Effective coping strategies can help individuals and caregivers foster good physical, mental and emotional health, as well as heal the spirit after an Alzheimer’s diagnosis.
“I worry every day about the challenges ahead,” says Michael Ellenbogen, one of the millions of people worldwide living with Alzheimer’s disease, on the Alzheimer’s Association blog. “I went from being extremely proactive to becoming much less active and motivated.” Of course, Ellenbogen is not alone by any means. As with any other chronic illness, a diagnosis of Alzheimer’s disease is life-changing.
The immediate aftermath of receiving such a diagnosis can be emotionally and mentally tumultuous, both for the patient and for family members. For the person who must live with the diagnosis, it can prompt a range of emotions, from anger and fear, to depression and powerlessness.
Certainly, scientists around the world are working hard to end Alzheimer’s and find effective treatments, but in the meantime, you, the individual, are still faced with the challenges of living with a chronic condition; or, as a caregiver, helping your loved one through the tough times ahead. Fortunately, there are a number of coping strategies that can ease the process and heal your spirit after an Alzheimer’s diagnosis:
1. Address your emotional needs
An Alzheimer’s diagnosis can let loose a flood of emotions. Understanding and identifying these feelings, rather than suppressing them, is the key to healthy coping. “Coming to terms with your diagnosis and the emotions you are feeling will help you accept your diagnosis, move forward, and discover new ways to live a positive and fulfilling life,” says the Alzheimer’s Association. A few of the strategies they suggest include:
2. Care for your physical health
According to the Alzheimer’s Association, a healthy lifestyle with good nutrition, physical exercise, and plenty of rest can help you live well for a long time, even with an Alzheimer’s diagnosis. The effects of physical activity benefit not only the body, but also the mind. “Research suggests that mild-to-moderate physical activity may help delay or slow a decline in thinking skills, reduce stress, possibly help improve symptoms of depression, and may even reduce the risk of falls,” says Alz.org.
3. Embrace good spiritual health
Another way to cope with the difficult emotions prompted by an Alzheimer’s diagnosis is to embrace a spiritual approach. This means different things for different people: some find solace through friends and family, a spiritual community or church, others by being in nature or by engaging in calming activities such as prayer, yoga, or meditation. Whatever the method, connecting with our core selves and what is most important to us can help us find meaning, strength, and serenity in a challenging situation.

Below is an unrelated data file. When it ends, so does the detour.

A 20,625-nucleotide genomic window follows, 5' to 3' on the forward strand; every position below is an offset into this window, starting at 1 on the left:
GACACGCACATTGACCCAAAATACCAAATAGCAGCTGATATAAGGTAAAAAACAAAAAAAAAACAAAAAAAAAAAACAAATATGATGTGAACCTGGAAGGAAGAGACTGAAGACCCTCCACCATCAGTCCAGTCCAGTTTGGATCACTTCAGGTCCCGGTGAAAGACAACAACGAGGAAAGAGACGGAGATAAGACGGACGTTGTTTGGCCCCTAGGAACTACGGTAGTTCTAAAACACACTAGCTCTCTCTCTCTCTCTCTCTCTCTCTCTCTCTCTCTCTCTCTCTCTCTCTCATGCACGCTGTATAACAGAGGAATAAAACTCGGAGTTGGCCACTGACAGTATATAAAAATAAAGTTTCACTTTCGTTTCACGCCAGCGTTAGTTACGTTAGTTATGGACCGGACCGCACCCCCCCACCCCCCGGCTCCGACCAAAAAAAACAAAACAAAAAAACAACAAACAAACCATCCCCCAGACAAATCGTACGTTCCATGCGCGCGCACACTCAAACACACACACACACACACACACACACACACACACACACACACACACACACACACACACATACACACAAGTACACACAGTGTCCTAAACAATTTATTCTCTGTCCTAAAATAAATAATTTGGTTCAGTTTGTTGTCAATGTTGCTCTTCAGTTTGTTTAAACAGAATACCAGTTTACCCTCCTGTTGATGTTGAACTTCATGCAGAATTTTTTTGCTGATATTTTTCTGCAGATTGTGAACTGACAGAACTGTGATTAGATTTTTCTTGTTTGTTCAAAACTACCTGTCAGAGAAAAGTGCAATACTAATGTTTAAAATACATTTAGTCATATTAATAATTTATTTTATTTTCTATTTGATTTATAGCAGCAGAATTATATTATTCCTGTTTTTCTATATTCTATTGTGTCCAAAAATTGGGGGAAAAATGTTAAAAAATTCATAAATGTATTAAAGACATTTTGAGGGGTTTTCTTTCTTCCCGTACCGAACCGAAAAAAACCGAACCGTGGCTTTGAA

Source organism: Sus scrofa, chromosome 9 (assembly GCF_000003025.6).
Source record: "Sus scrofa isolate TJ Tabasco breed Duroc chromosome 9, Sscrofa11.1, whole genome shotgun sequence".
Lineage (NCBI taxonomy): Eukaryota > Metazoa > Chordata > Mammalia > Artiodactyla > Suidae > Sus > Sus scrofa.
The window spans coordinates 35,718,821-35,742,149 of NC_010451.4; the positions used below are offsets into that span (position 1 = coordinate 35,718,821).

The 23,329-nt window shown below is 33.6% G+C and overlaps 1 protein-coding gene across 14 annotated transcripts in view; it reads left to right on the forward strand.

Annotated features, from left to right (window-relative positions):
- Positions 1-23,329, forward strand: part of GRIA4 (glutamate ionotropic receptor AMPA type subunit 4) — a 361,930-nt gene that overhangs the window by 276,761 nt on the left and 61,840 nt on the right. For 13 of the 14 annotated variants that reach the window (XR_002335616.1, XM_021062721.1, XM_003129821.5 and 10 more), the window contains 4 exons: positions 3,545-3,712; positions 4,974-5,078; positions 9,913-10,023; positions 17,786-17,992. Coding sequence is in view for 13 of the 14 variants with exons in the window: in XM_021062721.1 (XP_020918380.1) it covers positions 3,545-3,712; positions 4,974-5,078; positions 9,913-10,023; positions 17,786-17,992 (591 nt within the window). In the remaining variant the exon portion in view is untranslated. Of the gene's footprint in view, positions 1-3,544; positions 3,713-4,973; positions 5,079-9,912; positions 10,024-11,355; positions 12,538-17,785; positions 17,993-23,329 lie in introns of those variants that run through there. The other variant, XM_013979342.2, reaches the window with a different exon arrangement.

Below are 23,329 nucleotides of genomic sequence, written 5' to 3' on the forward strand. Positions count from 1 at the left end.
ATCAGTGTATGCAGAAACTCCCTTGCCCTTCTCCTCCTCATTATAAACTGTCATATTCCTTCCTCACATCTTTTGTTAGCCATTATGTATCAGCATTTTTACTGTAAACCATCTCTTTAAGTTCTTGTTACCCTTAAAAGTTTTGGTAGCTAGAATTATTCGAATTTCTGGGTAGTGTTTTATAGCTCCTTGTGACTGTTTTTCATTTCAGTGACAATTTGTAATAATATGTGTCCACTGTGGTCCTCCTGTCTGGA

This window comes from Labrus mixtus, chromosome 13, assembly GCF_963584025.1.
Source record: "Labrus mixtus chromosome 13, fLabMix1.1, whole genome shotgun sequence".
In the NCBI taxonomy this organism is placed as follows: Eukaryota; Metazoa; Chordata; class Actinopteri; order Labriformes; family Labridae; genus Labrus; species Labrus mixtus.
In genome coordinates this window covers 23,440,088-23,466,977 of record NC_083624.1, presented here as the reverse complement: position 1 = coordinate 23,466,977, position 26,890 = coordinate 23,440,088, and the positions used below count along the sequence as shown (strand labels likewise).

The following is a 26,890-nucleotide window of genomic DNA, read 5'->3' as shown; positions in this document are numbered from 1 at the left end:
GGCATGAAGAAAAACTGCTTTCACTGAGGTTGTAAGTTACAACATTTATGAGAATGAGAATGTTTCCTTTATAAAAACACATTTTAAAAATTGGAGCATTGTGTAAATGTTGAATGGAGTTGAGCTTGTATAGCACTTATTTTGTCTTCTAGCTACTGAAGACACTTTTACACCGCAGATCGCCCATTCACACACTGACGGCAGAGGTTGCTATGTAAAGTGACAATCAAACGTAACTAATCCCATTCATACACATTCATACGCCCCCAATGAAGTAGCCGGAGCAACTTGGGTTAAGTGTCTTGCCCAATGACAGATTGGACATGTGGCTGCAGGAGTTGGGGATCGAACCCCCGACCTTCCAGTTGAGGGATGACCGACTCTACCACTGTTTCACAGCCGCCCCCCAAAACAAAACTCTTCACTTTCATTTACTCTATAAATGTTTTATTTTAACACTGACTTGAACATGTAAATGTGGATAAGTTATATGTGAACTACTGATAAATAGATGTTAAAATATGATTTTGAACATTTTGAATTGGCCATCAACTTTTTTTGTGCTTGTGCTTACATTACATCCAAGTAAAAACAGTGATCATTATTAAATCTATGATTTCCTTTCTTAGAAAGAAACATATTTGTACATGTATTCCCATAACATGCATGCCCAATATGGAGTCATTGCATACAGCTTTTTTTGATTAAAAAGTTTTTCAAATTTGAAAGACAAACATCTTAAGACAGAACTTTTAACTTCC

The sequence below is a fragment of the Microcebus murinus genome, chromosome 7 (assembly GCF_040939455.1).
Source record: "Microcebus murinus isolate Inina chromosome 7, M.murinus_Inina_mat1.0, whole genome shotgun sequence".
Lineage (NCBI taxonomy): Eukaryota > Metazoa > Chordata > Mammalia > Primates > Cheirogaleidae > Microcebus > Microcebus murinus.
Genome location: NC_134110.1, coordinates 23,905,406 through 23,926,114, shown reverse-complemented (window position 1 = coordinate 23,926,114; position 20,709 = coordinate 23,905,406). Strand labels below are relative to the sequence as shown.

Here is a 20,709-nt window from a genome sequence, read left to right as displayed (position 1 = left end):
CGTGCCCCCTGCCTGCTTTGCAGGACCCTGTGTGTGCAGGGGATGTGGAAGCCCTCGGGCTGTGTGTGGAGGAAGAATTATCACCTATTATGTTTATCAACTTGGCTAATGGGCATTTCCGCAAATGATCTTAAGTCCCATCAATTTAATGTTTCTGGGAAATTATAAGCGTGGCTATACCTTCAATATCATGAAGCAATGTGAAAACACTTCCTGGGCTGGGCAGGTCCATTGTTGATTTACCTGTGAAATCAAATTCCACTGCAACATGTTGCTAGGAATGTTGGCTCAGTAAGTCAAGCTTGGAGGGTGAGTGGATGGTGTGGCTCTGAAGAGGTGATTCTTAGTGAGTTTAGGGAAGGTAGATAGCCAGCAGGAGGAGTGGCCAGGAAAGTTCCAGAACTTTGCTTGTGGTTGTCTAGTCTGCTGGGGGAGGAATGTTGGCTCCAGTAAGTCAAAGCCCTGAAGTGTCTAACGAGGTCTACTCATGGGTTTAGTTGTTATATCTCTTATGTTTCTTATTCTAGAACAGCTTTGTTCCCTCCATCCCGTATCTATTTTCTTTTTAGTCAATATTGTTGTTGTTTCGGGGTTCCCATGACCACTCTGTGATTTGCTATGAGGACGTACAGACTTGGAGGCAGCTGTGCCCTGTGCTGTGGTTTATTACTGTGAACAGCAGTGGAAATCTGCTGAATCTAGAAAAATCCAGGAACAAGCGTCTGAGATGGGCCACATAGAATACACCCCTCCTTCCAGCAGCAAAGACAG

4. Accept help from others
No matter how it feels when you’re first diagnosed with Alzheimer’s or another chronic illness, you are not alone. Strong family and social relationships can help you build the support system you need not only to cope with the diagnosis, but also improve your quality of life when symptoms get more noticeable.
Learning to accept help is a critical component of getting through difficult times, even if it feels like a loss of independence, says the Alzheimer’s Association: “While it may seem like a sign of weakness at first, asking for help when you need it may help you maintain your independence and remain in control.”
Connect with others in the early stages of Alzheimer’s — having others who understand what you’re going through can be comforting and reduce the feeling of stigma that sometimes goes along with an Alzheimer’s diagnosis.
5. Give back — to others and ourselves
Taking an active role in our own future when faced with chronic illness can be one of the most empowering things we can do to heal our spirit. “Now that you are living with Alzheimer’s, it becomes even more important for you to live your life in a way that will preserve the essence of who you are and make an impact in the areas that are most important to you,” says the Alzheimer’s Association. “This positive effect on others becomes your legacy.”
Whether your legacy consists of passing on photos and stories to your family, taking trips you’ve always wanted to take, volunteering for a cause that’s meaningful to you, or even helping spread awareness of Alzheimer’s disease, focusing on how you can have a positive impact on the future can help you feel positive about the present, too. In another article on the Alzheimer’s Association blog, caregiver Judy Johanson says she’s even learned to look on her husband Steve’s diagnosis as a gift: “Because we have this knowledge, we don’t waste a minute. We know this time is sacred. Steve’s quality of life is good — and we are living every day.”
Different people find solace in different ways — what coping strategies have been the most helpful to you? Share your tips with our readers in the comments below.
Get the latest tips, news, and advice on preventing Alzheimer’s, treatment, stages and resources.
6330 Sprint Parkway, Suite 450
Overland Park, KS 66211(866) 567-4049